Despite the local council insisting on the using the city's somewhat grand full title of Kingston-upon-Hull, the port is only starting to find its feet again after years of hardship following the devastation of the fishing industry.
Indeed, there have been plenty of efforts to find the missing ticket.
It was briefly all very exciting, but Dave the forgetful teacher failed to materialise.The city is no stranger to missing lottery tickets.In November 1996, pounds 2.1m was eventually distributed amongst the lottery's six good causes after another winning ticket bought in the city remained unclaimed.On that occasion the local paper received a letter purporting to be from an 89-year-old widow who had the ticket but decided not to claim the prize because she could not face the fuss.THE MAN with the Bible and the doomladen voice was warning Hull's shoppers that their time was rapidly running out. But the man preaching under the grey sky was right.
For the people of Hull the clock is against them - not perhaps if they are searching for spiritual salvation, but certainly if they are pursuing its darker cousin: untold wealth.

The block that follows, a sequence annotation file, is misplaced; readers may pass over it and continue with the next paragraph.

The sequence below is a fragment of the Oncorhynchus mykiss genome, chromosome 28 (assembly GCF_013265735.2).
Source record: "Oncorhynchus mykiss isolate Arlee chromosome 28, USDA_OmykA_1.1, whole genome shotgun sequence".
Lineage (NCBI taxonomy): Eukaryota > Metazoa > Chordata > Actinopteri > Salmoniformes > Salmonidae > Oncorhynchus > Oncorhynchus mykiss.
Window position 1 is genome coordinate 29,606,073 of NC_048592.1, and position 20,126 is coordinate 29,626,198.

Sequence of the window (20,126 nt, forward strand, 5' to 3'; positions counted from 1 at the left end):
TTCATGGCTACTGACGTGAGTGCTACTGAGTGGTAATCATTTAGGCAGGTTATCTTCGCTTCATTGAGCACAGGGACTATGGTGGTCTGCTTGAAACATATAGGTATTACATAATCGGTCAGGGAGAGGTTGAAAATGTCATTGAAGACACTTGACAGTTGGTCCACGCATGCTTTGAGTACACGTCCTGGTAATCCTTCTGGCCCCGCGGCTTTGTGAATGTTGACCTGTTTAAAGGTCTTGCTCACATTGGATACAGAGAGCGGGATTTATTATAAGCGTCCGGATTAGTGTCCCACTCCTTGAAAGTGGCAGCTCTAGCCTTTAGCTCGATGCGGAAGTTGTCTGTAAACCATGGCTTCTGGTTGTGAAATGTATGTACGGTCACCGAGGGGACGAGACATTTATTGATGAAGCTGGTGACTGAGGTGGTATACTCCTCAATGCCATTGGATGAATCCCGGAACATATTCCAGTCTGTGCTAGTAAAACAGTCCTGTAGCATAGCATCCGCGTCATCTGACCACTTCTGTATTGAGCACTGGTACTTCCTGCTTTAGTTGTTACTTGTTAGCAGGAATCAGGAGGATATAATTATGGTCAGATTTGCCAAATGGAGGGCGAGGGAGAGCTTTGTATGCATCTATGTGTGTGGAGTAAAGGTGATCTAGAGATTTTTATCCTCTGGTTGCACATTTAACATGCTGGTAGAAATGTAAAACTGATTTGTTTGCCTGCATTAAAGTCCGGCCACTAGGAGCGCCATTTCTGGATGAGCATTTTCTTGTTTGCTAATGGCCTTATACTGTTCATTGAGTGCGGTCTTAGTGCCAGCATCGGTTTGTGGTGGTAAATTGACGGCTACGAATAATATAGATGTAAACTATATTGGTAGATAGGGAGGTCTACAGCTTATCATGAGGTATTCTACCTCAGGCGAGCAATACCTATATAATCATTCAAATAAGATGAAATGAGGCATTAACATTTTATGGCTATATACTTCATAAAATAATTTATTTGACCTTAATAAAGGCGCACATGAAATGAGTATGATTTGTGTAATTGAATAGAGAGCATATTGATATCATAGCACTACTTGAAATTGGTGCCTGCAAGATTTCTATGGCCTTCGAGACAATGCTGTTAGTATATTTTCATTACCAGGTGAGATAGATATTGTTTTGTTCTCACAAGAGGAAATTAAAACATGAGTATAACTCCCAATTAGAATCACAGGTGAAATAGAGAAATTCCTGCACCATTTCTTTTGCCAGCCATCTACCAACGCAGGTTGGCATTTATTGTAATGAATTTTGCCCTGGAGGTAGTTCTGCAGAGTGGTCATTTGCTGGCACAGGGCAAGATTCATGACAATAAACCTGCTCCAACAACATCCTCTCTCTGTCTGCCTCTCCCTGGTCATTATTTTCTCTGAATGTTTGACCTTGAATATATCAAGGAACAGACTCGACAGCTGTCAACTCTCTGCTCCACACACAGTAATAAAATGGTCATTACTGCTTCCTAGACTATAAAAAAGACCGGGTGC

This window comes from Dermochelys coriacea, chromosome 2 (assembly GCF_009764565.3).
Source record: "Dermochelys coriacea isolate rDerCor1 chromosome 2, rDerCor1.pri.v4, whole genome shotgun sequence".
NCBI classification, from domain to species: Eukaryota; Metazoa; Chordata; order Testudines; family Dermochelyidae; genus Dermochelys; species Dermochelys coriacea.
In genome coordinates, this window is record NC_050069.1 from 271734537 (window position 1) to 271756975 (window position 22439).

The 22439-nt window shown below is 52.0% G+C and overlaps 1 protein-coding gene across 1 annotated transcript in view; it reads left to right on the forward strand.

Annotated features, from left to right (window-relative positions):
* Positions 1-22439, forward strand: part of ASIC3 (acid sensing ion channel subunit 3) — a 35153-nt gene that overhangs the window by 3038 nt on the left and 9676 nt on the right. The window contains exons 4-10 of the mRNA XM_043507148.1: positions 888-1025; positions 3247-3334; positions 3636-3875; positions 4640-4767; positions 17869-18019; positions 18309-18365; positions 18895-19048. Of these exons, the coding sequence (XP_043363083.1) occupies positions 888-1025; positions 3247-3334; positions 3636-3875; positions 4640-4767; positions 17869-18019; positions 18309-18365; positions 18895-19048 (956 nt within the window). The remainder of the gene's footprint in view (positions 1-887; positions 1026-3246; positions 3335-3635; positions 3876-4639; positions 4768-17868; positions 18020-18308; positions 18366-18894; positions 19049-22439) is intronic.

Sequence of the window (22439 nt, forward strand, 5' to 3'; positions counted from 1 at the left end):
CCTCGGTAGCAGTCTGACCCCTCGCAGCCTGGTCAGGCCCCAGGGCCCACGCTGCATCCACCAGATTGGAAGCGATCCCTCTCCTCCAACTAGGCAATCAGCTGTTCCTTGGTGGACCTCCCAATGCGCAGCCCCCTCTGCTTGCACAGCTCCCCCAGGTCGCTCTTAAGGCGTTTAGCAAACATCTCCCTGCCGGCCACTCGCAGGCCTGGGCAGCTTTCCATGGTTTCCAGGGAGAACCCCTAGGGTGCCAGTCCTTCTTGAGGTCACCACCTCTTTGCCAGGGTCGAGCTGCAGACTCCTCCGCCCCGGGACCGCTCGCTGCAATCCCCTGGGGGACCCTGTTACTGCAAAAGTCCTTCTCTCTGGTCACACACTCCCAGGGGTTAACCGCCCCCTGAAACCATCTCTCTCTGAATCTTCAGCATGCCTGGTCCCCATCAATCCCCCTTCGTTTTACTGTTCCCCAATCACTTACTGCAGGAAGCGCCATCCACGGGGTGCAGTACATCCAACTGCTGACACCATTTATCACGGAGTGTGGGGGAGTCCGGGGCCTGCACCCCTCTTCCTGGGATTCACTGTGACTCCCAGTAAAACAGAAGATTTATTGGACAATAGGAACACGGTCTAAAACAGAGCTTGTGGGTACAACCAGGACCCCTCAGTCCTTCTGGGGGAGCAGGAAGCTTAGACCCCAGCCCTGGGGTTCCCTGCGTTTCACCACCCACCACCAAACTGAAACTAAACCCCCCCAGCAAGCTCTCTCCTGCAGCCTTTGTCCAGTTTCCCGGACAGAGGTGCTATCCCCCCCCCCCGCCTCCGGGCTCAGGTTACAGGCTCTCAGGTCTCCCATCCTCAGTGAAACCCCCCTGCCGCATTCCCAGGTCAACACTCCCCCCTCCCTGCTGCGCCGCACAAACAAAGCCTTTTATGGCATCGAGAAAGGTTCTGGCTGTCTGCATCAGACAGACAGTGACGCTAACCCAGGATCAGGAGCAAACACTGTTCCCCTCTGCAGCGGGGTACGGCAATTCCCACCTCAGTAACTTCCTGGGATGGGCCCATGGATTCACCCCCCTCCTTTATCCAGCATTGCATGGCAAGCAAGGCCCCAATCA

For the third time in as many years the port is the centre of a search for a missing lottery ticket worth more than pounds 1m.
Bought somewhere within the city at the beginning of the year, the ticket became worth a fortune on the night of 30 January when its numbers matched those randomly selected in the National Lottery's 324th draw.
For the ticket-holder, the numbers 7, 19, 32, 37, 40, 44 and the bonus 47, are worth pounds 1,234,612 - but only if they come forward within five days.
At 11pm next Thursday the 180-day period in which the rules say prizes have to be claimed will pass - and with it will end someone's chance of becoming a millionaire.
"We are asking everyone to make one last search for that ticket," said a spokeswoman for the lottery organisers, Camelot, refusing as ever to reveal which outlet sold the ticket.